I recently learned that "salpresar" can mean "to salt," but when I tried to find real world examples of its usage online, I kept running into entries that appeared to be referring to it as some sort of specific dish. I attempted to see if the Spanish Wikipedia might have more to say about this, but did not find anything substantive.

If "salpresado" is primarily used to refer to a specific dish, can anyone tell me a little more about it? Photos would also be helpful. I did see some that may be associated with "salpresado," but they all looked so different that I was unable to identify any distinguishing characteristics.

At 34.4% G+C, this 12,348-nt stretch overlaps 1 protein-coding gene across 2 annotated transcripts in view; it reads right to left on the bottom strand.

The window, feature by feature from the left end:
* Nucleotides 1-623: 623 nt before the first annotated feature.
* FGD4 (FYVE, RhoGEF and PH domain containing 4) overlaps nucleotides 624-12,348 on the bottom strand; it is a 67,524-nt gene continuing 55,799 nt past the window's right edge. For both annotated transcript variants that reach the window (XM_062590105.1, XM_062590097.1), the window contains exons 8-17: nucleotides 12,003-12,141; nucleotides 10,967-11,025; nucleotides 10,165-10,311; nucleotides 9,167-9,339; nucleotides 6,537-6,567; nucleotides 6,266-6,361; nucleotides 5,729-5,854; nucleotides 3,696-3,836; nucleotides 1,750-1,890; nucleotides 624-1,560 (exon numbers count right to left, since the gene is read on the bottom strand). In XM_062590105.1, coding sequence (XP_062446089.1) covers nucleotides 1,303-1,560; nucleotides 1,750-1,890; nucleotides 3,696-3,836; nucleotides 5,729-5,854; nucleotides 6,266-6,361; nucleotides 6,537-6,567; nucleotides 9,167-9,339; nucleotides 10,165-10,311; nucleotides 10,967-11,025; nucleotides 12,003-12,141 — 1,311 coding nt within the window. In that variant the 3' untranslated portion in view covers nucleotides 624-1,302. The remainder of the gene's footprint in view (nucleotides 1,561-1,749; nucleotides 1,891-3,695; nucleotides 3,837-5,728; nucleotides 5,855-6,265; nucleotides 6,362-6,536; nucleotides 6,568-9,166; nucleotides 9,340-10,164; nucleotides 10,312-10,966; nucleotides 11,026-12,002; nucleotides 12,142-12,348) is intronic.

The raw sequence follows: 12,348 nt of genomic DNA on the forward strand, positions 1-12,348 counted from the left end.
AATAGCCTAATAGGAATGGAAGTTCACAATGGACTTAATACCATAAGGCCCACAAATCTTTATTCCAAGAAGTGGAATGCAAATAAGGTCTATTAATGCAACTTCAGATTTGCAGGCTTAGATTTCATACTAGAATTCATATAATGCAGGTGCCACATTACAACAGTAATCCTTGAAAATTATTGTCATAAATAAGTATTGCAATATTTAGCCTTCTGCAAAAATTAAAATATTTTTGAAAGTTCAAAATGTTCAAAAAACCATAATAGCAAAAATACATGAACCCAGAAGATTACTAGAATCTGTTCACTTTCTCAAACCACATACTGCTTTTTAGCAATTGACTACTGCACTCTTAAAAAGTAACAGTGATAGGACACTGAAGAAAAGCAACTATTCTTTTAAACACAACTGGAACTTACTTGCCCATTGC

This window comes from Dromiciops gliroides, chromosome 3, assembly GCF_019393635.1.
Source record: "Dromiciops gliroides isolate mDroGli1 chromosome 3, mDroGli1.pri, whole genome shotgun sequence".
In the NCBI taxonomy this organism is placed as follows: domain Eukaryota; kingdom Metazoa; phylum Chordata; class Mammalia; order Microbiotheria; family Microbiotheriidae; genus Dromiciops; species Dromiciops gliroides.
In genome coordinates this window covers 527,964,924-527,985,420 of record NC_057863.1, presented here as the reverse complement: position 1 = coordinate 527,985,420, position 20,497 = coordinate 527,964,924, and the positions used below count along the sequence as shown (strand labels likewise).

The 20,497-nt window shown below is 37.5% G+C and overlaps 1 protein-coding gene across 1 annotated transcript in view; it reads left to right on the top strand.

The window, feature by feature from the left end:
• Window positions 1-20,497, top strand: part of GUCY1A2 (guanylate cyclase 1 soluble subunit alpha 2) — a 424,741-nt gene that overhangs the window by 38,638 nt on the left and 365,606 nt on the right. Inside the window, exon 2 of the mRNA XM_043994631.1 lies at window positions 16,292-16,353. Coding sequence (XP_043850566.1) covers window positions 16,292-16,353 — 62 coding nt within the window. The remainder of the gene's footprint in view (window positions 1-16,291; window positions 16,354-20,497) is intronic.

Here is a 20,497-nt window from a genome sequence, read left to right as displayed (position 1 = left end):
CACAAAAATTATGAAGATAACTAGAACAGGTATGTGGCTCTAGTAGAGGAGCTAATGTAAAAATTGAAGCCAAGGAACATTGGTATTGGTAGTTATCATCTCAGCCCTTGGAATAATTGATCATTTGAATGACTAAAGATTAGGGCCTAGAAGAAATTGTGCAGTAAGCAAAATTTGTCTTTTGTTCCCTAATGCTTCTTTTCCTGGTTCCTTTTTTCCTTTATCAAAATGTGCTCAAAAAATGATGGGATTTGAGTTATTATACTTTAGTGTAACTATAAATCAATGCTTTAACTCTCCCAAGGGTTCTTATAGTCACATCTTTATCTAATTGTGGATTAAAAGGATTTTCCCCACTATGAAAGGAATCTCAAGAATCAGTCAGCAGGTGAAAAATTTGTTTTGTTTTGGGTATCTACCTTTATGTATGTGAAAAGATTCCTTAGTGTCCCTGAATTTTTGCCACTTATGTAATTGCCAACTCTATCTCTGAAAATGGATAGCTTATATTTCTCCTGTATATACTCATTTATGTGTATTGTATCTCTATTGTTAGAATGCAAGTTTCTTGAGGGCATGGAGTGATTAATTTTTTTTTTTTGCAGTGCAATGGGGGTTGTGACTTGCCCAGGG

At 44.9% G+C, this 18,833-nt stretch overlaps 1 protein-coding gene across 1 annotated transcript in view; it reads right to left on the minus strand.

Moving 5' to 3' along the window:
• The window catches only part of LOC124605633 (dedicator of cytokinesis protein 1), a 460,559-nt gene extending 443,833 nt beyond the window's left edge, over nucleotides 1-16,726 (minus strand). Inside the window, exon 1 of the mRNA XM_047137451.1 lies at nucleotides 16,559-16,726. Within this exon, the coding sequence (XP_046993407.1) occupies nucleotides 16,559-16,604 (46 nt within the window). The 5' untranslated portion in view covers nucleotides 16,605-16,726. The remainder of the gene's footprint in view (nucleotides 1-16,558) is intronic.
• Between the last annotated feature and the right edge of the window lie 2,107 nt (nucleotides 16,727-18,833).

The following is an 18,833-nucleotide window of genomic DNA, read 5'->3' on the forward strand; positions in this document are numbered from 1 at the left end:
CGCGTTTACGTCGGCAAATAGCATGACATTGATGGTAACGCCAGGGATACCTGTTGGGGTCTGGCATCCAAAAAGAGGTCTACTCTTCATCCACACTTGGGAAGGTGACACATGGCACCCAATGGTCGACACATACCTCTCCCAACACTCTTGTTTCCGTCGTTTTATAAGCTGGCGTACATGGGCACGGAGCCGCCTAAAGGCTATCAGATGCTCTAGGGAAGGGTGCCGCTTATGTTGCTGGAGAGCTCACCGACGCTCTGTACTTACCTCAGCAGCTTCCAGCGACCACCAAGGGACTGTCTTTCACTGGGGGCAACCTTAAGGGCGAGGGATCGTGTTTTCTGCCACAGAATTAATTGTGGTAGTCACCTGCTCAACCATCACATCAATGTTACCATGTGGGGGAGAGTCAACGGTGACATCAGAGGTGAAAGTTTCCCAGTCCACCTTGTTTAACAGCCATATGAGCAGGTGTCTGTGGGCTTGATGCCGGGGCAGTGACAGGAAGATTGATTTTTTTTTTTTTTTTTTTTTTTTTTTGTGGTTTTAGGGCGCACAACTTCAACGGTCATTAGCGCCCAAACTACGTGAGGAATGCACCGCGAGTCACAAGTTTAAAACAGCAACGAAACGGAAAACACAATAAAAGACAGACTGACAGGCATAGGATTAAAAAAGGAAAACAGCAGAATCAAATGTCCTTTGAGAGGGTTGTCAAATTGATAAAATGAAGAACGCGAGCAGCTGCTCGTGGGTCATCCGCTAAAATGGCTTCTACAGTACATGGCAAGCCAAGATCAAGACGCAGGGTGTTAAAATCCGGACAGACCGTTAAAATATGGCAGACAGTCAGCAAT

• 1
    @CarlosAlejo You should convert your comment in an answer.
    – DGaleano
    Jun 11, 2016 at 0:15
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    "To salt" is "salar". I had never heard of "salpresado", but I'm not a "cocinitas" either.
    – Yay
    Jun 11, 2016 at 0:23
  • @DGaleano done!
    – Charlie
    Jun 11, 2016 at 8:30
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    It seems to be an old word. If you search in ngrams, most uses are from 19th century. Jun 11, 2016 at 21:55

1 Answer 1


The pictures you looked at were so different because salpresar does not refer to any specific dish, but to a cooking technique. According to the RAE, it means "to salt something and then press it so it can be preserved". I suppose the pictures just show the food being processed with this technique.

  • Muy informativo! Gracias!!
    – Lisa Beck
    Jun 13, 2016 at 22:25

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